Economic development agencies Enterprise Ireland and the IDA need to evolve in order to foster a "new breed of start-ups", according to Dublin-based aircraft leasing giant Avolon.
In a report on how it sees Ireland's start-up and innovation culture could be improved, Avolon also said that Enterprise Ireland should aim to eliminate all direct company funding and provide financial backing solely through private venture capital firms by investing in their funds.
According to its latest annual report, for 2017, Enterprise Ireland invested €89.1m (£77m) in equity and venture capital that year.
It invested €36.9m (£31.9m) in direct equity across 388 investments in 319 companies.
The Enterprise Ireland direct equity portfolio held equity investments in 1,526 companies at the end of 2017. Its equity investments generated income of €26.8m (£23m) for Enterprise Ireland in 2017.
The agency, which is headed by Co Down-born chief executive Julie Sinnamon, also invested €52.2m (£45m) in private equity funds in 2017.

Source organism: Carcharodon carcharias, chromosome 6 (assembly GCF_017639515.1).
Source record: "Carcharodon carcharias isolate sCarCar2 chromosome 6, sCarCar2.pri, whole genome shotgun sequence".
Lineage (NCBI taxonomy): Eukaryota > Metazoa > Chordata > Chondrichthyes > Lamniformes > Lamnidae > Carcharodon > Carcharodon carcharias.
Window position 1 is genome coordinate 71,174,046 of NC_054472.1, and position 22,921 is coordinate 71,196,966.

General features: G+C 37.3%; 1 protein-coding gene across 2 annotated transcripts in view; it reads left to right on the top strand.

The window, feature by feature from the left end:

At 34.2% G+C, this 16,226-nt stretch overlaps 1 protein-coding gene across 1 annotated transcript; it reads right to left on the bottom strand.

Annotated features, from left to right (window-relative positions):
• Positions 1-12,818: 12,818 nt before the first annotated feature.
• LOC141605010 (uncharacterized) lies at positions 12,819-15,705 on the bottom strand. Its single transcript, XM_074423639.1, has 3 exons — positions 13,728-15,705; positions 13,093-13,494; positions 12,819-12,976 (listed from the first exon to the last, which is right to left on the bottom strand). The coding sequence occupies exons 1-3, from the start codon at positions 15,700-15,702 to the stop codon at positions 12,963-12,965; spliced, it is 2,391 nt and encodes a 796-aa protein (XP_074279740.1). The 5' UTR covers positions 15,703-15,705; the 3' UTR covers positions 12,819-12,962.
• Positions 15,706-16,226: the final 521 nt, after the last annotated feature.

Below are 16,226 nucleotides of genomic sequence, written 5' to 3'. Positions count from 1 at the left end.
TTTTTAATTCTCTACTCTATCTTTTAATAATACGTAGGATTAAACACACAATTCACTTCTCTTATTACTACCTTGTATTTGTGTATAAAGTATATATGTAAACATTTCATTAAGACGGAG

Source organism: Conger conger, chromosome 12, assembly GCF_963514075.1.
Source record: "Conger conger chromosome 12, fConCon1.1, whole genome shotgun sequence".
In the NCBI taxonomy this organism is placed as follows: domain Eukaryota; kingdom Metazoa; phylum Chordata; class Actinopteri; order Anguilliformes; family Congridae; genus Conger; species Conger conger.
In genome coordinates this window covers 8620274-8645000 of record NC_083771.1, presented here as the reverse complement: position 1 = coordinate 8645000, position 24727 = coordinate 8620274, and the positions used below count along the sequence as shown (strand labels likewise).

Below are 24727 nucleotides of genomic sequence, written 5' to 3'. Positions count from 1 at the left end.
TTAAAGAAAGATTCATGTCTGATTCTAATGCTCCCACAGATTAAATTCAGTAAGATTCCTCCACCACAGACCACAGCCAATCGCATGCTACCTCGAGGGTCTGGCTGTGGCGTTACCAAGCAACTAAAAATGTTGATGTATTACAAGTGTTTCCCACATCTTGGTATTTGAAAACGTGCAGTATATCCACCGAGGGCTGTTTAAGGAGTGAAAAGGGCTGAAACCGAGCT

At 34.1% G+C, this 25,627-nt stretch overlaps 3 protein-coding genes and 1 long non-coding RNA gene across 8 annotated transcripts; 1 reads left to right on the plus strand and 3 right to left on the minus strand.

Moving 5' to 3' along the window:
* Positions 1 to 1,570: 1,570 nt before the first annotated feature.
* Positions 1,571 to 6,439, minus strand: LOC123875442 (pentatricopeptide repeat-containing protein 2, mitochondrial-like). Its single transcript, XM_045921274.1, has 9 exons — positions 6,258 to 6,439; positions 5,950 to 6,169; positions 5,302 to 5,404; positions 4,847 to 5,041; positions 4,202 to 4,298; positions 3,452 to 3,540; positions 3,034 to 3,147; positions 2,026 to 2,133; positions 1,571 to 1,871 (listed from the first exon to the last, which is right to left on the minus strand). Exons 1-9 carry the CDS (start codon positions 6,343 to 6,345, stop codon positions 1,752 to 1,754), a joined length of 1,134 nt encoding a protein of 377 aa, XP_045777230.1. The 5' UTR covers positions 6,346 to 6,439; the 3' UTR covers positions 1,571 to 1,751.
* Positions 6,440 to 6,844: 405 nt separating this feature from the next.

"This agency injects significant capital into our ecosystem but shoulders too much of that burden and as a result is often is limited where scale is needed," the report from Avolon, Project I, claimed.
Enterprise Ireland said that it would be taking the time to review the Project I document in full.
It added: "Enterprise Ireland is committed to the continued development of the start-up ecosystem in Ireland.
"EI works and supports the brightest and best manufacturing and internationally traded services start-ups in Ireland that have the ambition to take their businesses global."